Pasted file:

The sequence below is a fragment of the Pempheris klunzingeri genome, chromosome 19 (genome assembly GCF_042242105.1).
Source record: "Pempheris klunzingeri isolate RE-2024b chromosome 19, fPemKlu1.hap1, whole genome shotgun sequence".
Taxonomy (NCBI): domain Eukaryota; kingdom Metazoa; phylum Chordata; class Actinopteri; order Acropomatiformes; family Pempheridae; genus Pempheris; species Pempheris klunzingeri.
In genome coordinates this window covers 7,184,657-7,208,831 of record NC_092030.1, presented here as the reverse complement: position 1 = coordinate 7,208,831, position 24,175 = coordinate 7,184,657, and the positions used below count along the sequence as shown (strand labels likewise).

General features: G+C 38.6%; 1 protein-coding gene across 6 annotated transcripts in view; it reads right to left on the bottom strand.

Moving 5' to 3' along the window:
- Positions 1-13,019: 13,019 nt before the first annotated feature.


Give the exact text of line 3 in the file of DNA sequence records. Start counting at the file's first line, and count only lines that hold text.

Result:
Taxonomy (NCBI): domain Eukaryota; kingdom Metazoa; phylum Chordata; class Actinopteri; order Acropomatiformes; family Pempheridae; genus Pempheris; species Pempheris klunzingeri.